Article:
Harley-Davidson’s decision to build plant in Thailand raises eyebrows

Harley said the Thai plant will not result in American job losses, arguing instead it will enable them to grow their business using American-built parts.

Harley-Davidson, the iconic motorcycle brand hailed by President Donald Trump for keeping jobs in America, is building a plant in Thailand, the company confirmed on May 25, as it seeks new buyers in Asia, and lower tariffs.

The factory – only the third Harley has built outside the United States – highlights the irresistible draw of overseas plants for US manufacturers, particularly as the Trump administration castigates regional free-trade agreements.

“We are expanding our presence in the Asia-Pacific market by building an assembly facility in the Rayong Province in Thailand,” said Harley-Davidson spokeswoman Katie Whitmore.

She declined to say how much the plant was worth but said it would be up and running in late 2018.

The move comes after American bike brands were dealt a blow by Trump’s decision to pull out of the 12-country Trans Pacific Partnership (TPP) trade deal, which would have abolished tariffs on their products across 40% of the worlds economy.

Trump argued TPP would hurt American industries and lead to job losses.

During his election campaign he frequently held up Wisconsin-based Harley as an example of an American manufacturer that kept jobs and production inside US borders and was harmed by such free-trade agreements.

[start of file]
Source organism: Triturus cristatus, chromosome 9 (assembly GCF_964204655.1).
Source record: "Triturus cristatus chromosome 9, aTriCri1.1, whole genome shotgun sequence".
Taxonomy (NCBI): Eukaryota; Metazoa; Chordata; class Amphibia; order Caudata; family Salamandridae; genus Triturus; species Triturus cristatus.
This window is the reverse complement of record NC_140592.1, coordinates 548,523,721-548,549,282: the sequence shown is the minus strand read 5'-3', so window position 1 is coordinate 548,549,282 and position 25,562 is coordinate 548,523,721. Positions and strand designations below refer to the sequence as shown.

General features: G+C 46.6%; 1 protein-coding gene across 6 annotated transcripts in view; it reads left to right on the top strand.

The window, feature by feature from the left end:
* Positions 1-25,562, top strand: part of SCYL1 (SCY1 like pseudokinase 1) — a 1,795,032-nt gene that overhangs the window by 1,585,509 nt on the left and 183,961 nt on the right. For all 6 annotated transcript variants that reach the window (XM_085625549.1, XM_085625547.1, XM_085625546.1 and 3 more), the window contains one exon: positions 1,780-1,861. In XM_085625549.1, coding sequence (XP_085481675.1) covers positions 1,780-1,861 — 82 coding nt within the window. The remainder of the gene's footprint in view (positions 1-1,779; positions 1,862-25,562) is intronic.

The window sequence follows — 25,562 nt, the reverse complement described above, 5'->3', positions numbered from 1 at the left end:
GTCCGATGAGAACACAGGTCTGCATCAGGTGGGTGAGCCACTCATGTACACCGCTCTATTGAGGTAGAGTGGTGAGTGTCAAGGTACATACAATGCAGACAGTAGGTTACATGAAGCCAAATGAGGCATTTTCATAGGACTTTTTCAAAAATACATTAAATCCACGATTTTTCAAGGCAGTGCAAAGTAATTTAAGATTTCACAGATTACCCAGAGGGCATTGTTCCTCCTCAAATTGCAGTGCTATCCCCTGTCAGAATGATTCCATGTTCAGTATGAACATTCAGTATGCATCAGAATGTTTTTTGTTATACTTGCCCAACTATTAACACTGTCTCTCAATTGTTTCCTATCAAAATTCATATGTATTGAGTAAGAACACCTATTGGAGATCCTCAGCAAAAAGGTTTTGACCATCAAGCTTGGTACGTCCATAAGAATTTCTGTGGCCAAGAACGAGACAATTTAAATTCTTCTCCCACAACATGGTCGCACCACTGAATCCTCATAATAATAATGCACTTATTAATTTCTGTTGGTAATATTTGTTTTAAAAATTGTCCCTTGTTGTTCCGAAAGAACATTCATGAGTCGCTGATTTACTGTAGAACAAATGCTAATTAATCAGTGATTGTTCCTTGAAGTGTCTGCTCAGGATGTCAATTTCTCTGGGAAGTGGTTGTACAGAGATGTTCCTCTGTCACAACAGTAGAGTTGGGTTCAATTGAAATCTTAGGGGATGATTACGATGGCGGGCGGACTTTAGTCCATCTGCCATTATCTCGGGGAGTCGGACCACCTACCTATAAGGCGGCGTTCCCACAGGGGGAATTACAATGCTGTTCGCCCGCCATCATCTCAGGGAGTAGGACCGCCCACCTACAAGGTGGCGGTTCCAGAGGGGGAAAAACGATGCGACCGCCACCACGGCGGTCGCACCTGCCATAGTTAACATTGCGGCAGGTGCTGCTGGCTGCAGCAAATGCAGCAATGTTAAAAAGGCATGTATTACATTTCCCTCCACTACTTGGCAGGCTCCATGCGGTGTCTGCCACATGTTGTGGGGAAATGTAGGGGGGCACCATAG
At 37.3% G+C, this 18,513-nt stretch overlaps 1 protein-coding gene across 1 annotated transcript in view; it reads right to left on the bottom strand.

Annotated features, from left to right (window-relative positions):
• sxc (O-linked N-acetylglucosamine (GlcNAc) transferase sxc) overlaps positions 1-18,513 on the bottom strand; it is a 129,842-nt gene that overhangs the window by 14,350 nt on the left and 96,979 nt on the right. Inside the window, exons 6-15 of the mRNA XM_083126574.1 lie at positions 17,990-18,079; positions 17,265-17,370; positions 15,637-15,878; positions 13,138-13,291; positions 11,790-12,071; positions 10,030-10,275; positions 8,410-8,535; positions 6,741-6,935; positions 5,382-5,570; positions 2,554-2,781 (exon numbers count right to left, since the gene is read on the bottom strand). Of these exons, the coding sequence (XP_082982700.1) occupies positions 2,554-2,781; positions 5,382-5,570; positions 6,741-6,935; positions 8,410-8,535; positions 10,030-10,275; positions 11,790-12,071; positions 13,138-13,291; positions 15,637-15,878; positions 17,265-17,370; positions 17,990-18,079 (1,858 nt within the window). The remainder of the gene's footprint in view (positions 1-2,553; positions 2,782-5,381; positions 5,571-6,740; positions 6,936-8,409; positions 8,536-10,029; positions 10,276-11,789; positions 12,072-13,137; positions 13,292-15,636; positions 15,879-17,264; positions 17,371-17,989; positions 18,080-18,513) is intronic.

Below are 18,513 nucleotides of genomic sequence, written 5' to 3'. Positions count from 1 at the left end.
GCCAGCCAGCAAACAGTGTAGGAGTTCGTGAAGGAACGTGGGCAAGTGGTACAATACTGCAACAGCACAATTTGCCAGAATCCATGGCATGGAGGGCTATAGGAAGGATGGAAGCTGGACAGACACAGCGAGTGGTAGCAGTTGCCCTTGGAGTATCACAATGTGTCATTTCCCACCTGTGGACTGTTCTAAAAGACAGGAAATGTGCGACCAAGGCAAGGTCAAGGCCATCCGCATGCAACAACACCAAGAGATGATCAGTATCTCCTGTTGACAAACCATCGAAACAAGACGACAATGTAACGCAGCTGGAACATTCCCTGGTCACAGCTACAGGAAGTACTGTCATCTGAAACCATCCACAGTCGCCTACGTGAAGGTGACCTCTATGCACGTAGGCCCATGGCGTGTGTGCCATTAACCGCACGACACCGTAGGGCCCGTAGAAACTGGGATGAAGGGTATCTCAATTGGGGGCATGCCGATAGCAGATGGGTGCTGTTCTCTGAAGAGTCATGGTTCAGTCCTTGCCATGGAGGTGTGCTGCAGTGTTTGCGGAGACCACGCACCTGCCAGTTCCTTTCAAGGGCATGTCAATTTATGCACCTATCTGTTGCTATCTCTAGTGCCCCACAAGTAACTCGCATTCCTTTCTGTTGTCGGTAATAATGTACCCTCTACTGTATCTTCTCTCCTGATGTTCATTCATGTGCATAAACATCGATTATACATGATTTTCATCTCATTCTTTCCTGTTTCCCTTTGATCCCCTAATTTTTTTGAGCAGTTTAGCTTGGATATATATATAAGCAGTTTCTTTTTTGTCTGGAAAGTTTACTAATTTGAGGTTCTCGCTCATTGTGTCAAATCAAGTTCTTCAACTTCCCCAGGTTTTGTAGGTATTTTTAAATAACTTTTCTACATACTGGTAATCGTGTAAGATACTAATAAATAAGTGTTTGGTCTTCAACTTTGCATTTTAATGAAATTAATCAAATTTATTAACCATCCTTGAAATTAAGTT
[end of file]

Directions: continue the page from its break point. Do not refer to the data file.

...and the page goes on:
But even Harley has found it hard to resist the lure of overseas assembly lines – both to be geographically closer to emerging markets and circumvent high tariffs that favour local competitors.

It already has assembly plants in Brazil and India that put together bike kits made from parts from its US factories. The Thai plant will do the same.

Whitmore said high tariffs were only part of the reason Harley decided to build a plant in Thailand but she added: “Our growth is currently limited due to uncompetitive retail prices.”

Thailand currently slaps around a 60% import tariff on foreign motorbikes.

A plant in Thailand will also allow Harley to take advantage of tax breaks when exporting to nearby neighbours under trade agreements struck by the 10-member Association of Southeast Asian Nations (ASEAN).

It also reduces import distances to China, which is fast emerging as a major market for foreign bike brands.

Harleys decision to open the Thai plant sparked an angry backlash among US union workers.

“Managements decision to offshore production is a slap in the face to the American worker and to hundreds of thousands of Harley riders across the country,” the United Steelworkers union said.

Harley has insisted the Thai plant will not result in American job losses, arguing instead it will enable them to grow their business using American-built parts.

“There is no intent to reduce Harley-Davidson US manufacturing due to this expansion,” Whitmore said.

“Harley-Davidson US manufacturing will continue to supply the US and certain other global markets,” she added.